At a recent conference (“The Higher Education Data Conference 2019,” 2019) there were two presentation that we thought would have some relevance for student facing services. Together they indicate that while students tend to have greater anxiety than their counter parts not in higher education, Universities do act as a protective environment reducing the level of suicide.
A report written three years ago found that “Students in higher education are typically at an age that is vulnerable to developing mental illness. Three-quarters of those with a mental illness first have symptoms before their mid-20s The peak of onset for most disorders is between the ages of 8 and 25. Over 50 per cent of full-time undergraduates fall into this age range. Moreover, suicide is the second most common cause of death among young people worldwide” (Brown, 2016).
With this in mind HEPI’s Rachel Hewitt, Director of Policy and Advocacy, took us through some of the latest research on student wellbeing. From HEPI’s own Student Academic Experience Survey (Neves & Hillman, 2019), the wellbeing section compared ONS data on similarly aged adults (20-24years). Students have shown, consistently since 2016, substantially lower levels of wellbeing as measured by low levels of life satisfaction, life worthwhile, happiness and higher levels of anxiety (measured as low numbers reporting low anxiety) than the national average. Amongst these, LGB+ students indicate particularly low levels of wellbeing.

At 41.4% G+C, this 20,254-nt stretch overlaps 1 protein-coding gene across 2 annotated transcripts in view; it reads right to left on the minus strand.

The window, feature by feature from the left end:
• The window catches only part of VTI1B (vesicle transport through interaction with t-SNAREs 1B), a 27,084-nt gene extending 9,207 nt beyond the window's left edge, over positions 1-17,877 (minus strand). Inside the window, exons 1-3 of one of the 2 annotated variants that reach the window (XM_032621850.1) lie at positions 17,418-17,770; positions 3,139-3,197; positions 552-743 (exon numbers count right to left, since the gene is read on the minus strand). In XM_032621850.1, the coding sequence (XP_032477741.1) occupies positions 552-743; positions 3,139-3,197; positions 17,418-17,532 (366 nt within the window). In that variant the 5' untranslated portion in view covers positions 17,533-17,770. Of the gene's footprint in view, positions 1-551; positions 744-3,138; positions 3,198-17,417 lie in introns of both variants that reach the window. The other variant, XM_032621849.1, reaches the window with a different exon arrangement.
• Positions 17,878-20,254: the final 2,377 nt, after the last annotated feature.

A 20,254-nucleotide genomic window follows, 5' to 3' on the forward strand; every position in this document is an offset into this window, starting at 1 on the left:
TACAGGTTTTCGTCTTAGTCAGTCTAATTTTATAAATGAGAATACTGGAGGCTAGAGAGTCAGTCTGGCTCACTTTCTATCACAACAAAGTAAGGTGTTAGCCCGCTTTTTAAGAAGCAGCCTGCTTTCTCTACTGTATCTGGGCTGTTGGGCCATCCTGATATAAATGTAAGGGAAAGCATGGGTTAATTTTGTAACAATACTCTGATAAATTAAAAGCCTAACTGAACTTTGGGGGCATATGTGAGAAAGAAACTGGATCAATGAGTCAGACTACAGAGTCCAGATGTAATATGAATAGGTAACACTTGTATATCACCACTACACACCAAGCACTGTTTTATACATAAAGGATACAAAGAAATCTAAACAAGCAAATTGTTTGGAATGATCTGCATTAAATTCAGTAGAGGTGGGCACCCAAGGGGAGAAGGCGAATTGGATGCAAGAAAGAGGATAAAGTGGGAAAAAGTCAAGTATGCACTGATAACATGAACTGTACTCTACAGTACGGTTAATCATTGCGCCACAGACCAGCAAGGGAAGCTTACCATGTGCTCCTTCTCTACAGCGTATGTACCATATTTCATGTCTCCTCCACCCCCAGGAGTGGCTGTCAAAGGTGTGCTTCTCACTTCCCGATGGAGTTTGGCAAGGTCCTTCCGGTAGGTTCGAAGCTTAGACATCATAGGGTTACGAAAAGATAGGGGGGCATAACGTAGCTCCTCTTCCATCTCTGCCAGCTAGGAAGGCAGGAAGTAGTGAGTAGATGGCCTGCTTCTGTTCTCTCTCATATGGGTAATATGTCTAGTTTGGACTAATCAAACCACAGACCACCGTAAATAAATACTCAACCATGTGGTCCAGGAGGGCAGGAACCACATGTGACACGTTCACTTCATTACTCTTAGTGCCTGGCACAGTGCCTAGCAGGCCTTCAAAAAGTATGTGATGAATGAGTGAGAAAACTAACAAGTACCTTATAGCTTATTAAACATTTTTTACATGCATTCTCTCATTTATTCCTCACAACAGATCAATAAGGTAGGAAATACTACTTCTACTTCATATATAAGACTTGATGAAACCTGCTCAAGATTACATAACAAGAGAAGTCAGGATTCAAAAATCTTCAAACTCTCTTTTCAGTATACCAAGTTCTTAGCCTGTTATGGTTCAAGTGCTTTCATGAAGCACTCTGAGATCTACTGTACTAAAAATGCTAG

The Unite Students Insight Report 2019 (Unite Students, 2019) noted that since 2016 there has been a 5% increase in the number of first year students that have a mental health condition—that is almost 1 in 5 students (17%) now. In terms of help seeking, of these students slightly more than half see their condition as something that they have to deal with by themselves, with less than a third (27%) feeling comfortable reaching out for help, possibly because of the stigma associated with the condition. Slightly more than a third would talk to their friends, only 23% would trust their university to provide adequate support. Parents or guardians are the least turned to for help, only 16% of these students would expect support from them.
Despite this the Student Experience Survey did find that only 18% of students were not happy for parents or guardians to be contacted if there were concerns about their mental health. Overall 66% said it was acceptable, under extreme circumstances, though this was less so with mature students (aged 26+). Also the Unite Students report found that those students that did access wellbeing or mental health services said that on the whole it was similar to or better than they expected, with only 13% saying that its impact was worse than they expected.
The second presentation by Neil Bannister, Assistant Deputy Director Health Analysis ONS, took us through some of their findings from an analysis of suicide statistics among young people. Despite the high profile of recent incidents, and while the numbers have increased slightly in the last few years, the study concludes that “the rate of suicide is lower than that seen in the general population among people of a similar age” In terms of ethnicity, suicide is higher amongst white students when compared to black, but otherwise the characteristics like age and sex reflect those in the general population. Namely, suicide is more likely amongst men than women, and incidents increase with age. This research fed into Universities UK’s guidance for universities on preventing student suicides https://www.universitiesuk.ac.uk/news/Pages/guidance-for-universities-on-preventing-student-suicides.aspx .
Presentations from the conference can be found below.